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30 November 2018, 17:37 | Updated: 30 November 2018, 17:50
Rail passengers in Scotland are "treated as an afterthought", it has been claimed, as ticket prices are set to rise by an average of 2.8% next year.
ScotRail said the increase was below the UK average of 3.1% and comes as the operator invests "millions of pounds to build the best railway Scotland has ever had".
The cost of peak-time season tickets and anytime day tickets in Scotland will rise by 3.2% from January 2 while off-peak and off-peak day tickets will increase by 2.2%.
Across the UK as a whole, the cost of many season tickets will increase by more than £100 next year as average fares go up 3.1%.
The increase was announced by industry body the Rail Delivery Group (RDG) and is regulated by the UK, Scottish and Welsh governments.
Following the announcement, Scottish Greens transport spokesman John Finnie reiterated calls for nationalisation of Scottish railways.
He said: "Rail passengers in Scotland far too often suffer delayed, cancelled and overcrowded trains so to ask them to pay a significantly increased fare for a poor service is wrong.
"While the Scottish Government's transport spending remains focused on new roads, we will continue to see rail commuters treated as an afterthought.
"Public ownership of this public service can't come soon enough."
Scottish Labour's transport spokesman Colin Smyth said: "It is simply wrong for commuters to have to pay more for train services, which are plagued by delays, cancellations and stop-skipping.
"It is time rail users stopped having to pay such excessive fares to line the pockets of private companies.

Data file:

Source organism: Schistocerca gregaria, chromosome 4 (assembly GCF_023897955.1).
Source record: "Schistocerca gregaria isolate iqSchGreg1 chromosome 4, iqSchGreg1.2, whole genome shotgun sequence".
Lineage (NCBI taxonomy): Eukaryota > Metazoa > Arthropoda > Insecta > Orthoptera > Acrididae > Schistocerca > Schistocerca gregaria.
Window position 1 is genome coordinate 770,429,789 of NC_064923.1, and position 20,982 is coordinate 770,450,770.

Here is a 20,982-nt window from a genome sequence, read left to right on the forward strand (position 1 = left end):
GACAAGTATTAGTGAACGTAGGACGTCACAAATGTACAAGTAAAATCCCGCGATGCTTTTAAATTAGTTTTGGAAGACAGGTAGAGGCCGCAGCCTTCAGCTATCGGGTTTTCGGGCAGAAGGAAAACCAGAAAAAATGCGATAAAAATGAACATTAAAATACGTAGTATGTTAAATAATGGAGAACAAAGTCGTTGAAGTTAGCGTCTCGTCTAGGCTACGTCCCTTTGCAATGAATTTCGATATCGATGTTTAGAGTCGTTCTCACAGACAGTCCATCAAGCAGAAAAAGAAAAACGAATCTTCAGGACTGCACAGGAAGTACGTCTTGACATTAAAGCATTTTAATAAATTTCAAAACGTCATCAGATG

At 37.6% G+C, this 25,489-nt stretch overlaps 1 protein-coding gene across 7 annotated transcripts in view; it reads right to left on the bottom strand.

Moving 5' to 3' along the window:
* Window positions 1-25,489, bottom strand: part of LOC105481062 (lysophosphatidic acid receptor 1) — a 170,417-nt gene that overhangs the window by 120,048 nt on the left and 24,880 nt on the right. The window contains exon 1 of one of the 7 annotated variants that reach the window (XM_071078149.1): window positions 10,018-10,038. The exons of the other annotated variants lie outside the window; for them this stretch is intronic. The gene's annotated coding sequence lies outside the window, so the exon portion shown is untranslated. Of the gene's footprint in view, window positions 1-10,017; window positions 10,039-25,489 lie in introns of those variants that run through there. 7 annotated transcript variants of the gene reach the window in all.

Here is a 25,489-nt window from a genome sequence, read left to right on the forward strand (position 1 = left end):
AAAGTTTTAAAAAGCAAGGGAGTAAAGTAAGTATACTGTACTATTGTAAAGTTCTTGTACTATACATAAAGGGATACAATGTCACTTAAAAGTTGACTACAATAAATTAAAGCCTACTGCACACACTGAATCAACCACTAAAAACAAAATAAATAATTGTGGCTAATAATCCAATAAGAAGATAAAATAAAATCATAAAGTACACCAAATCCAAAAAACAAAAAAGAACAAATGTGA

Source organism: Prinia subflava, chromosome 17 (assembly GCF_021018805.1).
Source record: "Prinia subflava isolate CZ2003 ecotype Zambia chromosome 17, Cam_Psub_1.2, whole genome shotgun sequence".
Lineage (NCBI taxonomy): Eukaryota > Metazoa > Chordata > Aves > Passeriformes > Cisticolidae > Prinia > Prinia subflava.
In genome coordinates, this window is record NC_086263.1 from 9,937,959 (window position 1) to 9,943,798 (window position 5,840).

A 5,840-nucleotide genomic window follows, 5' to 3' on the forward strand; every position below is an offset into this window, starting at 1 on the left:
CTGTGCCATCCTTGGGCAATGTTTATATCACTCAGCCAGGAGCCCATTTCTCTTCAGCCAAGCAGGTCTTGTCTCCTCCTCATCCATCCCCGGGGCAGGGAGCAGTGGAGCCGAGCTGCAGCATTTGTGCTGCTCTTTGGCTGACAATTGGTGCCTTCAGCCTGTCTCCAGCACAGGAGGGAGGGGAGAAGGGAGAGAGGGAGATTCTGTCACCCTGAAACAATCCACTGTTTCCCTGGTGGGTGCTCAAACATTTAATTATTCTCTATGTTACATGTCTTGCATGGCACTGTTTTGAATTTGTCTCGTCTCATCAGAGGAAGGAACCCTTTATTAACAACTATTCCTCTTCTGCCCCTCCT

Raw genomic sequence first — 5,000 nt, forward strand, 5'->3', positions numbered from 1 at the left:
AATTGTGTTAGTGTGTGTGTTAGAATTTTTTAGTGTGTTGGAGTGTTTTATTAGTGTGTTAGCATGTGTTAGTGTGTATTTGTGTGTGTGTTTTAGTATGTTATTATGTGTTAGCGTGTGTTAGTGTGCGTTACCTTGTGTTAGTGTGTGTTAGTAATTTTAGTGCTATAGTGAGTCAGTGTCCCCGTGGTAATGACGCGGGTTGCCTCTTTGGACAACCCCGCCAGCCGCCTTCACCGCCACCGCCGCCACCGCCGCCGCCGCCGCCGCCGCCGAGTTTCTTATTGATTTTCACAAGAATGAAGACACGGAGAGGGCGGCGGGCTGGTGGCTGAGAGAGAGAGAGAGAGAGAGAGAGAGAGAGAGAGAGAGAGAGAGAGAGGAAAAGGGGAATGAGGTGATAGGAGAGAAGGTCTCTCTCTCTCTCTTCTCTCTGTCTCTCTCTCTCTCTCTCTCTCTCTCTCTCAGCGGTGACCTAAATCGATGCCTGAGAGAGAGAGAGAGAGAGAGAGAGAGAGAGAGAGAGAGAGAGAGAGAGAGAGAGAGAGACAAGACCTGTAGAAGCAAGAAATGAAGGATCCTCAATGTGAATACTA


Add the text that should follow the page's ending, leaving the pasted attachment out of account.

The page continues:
"Labour will bring our rail services into public ownership and get our transport system back on track."
Liberal Democrat Mike Rumbles said: "Yesterday, it was revealed that ScotRail have refunded customers 65,000 times already this year for late trains.
"We will never tempt motorists out of their cars and on to public transport if this is what they have to look forward to."
A Scottish Government spokeswoman said: "We recognise fares increases are unwelcome, particularly when performance falls short of passengers and ministerial expectations.
"The impact on passengers has been minimised by capping increases for regulated ScotRail peak fares at the level of the retail price index and regulated off-peak fares 1% lower than inflation.
"This means, in Scotland, average fares increases are lower than England and Wales.
"We await the RDG's proposals for industry change, resulting from its recent consultation on rail fares, which we will consider together with the interests of Scottish rail passengers and taxpayers."
ScotRail said passengers will see improvements with electric trains and new timetables.
A spokesman said: "Eighty-five per cent of our revenue comes from fares set by the Scottish Government, which decides how much our customers pay.
"We are investing millions of pounds to build the best railway Scotland has ever had.
"The introduction of brand new electric trains, and the first of our upgraded InterCity trains connecting Scotland's seven cities, means customers benefit from more comfortable journeys.
"The new timetable improvements in early December will deliver another milestone and will mean faster journeys, more seats and more services for our customers."